Chicken broth (organic): Low cal., easily digestible, high in minerals for heart, connective tissue, bones and teeth.

    Enjoy...not only the taste but in reaping the health benefits to help you age without looking or feeling old.

    I wish you all Healthy and Memorable Holidays.

    A 6-week guided Rejuvenation DETOX TeleClass is taught several times per year, it includes PowerPoints and Screen-sharing for better Health thru Education., register now at (look in the SLIDER for specifics and to register) don't have to download software— once you register online your acknowledgement provides a phone number to call to join the class AND a link to see my presentation live. All you do is click the link, provide your first name and email so the system verifies you're registered. Get in shape and begin your rejuvenation program with individualized support via our TeleClass.

    BONUS: Once you participate in a Rejuvenation DETOX TeleClass, taught 3-4 times per year, you can repeat it three more times at NO CHARGE by registering with the Institute office at: (888) 352-8175, space is limited so first-come, first-served.

  • Generally, the best way to insure a safe and healthy diet is to eat meals that are prepared in your own home. However, many of us are eating away from home more than ever before. One of the keys to healthy eating is to plan your meals and snacks before you get hungry. Bring your own good quality food to work or school so that you have what you need when you need it. If you can’t make your own meals and snacks, find out where to go to get good, healthy food in your neighborhood and near your job.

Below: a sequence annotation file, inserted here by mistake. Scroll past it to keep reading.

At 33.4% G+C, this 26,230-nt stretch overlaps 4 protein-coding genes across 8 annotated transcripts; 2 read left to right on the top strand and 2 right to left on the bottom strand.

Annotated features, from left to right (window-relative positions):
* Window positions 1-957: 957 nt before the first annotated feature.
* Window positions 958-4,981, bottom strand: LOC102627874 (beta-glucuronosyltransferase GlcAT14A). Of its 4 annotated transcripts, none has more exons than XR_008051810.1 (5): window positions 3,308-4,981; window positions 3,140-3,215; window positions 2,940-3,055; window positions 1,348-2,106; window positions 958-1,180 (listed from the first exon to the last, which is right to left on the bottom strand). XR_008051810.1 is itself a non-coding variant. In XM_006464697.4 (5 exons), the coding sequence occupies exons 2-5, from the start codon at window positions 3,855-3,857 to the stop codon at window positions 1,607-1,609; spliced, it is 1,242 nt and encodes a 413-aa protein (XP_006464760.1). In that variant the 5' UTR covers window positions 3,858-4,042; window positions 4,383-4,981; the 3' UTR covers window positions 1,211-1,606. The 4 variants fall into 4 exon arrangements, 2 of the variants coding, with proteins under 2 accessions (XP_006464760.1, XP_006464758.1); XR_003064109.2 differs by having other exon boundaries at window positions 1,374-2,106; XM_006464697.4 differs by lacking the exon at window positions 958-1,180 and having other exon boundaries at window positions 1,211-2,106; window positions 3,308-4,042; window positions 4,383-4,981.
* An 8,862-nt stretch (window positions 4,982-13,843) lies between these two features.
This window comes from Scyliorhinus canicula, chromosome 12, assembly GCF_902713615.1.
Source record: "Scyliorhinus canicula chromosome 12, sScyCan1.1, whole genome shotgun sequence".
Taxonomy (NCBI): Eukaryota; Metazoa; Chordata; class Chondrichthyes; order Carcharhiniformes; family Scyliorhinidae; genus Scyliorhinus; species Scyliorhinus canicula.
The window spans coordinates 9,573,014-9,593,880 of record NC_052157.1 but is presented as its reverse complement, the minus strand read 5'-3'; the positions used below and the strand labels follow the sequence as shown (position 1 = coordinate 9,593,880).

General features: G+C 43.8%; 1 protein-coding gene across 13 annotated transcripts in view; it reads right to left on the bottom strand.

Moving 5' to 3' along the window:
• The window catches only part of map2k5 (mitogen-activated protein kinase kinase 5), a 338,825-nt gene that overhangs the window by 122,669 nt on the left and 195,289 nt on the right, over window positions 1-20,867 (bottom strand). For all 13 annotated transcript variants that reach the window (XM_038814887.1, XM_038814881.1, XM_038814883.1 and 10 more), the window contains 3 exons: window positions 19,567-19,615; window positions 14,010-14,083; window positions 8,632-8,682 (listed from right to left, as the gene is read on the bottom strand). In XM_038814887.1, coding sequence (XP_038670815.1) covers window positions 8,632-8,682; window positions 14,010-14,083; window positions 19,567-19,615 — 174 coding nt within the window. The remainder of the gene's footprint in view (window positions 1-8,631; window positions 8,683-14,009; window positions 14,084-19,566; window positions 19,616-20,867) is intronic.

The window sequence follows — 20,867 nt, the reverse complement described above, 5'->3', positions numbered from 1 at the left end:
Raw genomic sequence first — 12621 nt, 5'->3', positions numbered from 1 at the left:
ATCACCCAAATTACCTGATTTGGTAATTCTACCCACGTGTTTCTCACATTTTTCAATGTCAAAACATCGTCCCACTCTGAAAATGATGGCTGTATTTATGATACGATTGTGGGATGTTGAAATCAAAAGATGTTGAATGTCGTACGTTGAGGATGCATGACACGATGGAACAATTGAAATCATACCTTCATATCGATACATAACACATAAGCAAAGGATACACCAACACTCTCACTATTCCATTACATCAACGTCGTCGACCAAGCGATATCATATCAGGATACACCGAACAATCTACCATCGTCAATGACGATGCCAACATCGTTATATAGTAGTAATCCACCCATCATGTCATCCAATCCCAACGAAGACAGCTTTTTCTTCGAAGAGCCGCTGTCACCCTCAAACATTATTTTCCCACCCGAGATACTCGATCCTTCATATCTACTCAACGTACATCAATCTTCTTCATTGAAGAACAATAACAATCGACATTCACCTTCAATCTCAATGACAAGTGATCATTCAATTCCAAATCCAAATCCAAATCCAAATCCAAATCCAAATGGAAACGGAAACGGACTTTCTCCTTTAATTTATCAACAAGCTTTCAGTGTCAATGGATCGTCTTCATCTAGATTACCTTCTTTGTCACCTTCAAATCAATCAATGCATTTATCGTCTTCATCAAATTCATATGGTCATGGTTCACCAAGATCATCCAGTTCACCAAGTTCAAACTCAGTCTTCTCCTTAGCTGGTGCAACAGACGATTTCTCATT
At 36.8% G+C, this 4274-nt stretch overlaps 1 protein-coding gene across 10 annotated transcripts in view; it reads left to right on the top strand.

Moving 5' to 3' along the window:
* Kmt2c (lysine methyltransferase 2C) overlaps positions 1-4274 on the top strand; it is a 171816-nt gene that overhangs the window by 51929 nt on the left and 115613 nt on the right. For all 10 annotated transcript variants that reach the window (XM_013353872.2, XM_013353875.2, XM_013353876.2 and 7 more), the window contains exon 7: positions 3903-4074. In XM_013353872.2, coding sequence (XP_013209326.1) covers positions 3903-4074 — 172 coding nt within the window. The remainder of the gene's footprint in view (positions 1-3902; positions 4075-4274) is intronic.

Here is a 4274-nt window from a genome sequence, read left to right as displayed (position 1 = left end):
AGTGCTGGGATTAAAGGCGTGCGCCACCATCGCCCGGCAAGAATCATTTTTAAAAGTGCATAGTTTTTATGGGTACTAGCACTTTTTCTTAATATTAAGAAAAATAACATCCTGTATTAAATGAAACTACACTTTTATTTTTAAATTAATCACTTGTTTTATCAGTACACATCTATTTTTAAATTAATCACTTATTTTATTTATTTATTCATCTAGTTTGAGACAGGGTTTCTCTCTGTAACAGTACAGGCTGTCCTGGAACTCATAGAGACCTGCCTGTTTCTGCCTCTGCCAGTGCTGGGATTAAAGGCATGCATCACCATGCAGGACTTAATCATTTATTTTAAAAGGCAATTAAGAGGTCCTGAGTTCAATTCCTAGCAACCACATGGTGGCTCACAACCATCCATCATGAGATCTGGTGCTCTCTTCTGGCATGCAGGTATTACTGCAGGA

• Many medical organizations advise against routine supplementation of vitamins and minerals (citing “safety concerns,” lack of evidence of benefit,” or that they are simply “unnecessary”) and recommend a focus on acquiring nutrients from the diet. Which, for the most part, is a good suggestion: no combination of supplemental vitamins, minerals, or other nutrients could possibly emulate the diversity of known (and unknown) beneficial compounds found in the diet. However, general dismissals of dietary supplements often fail to acknowledge the significant portion of micronutrients in the average diet that may come from the fortification of foodstuffs. Food fortification (addition of nutrients to foodstuffs for commercial benefit or as a part of public health policy) has been credited for the eradication of several diseases of nutrient deficiency in the U.S.

    If both fortification and supplementation similarly involve the addition of vitamins or minerals to the diet (often achieved using the exact same chemical “additives”), why is there such a disparity in the perceptions of each?

    In the United States, foods were being fortified even before the concept of recommended daily intake had been established. Beginning with the addition of iodine to table salt in the 1920s to stem the prevalence of goiter, the enrichment of common dietary foodstuffs with vitamins or minerals became the preferred means to abate nutrient deficiency epidemics through the 1930s, such as pellegra (vitamin B3 deficiency) in the South, and rickets (vitamin D deficiency) in the Northeast. Around this time, one-third of Americans had poor diets, with over 10 percent showing signs of vitamin deficiency. This frequency of nutrient deficiency motivated the creation of the first recommended daily allowances (RDAs) for iron, calcium, vitamins A, B1, B2, B3, C, and D by the Committee on Food and Nutrition of the National Research Council (the predecessor to the modern Food and Nutrition Board). RDAs served as the guidance for fortification of low-cost “staple” foodstuffs; by the end of the 1950s, breads, flour, pasta, cornmeal, and white rice (enriched with iron, vitamins B1, 2, and 3), as well as milk (enriched with vitamin D and optionally vitamin A) all had formal standards for fortification that were encouraged and regulated by the FDA. Folic acid was added to the list of grain product enrichments in 1996, as a measure for the prevention of neural tube defects. This addition represented a change in paradigm for the FDA, in which they considered the benefits of fortification for a small, poorly-defined group (women who may be pregnant), over the potential for excessive intake by the rest of the population.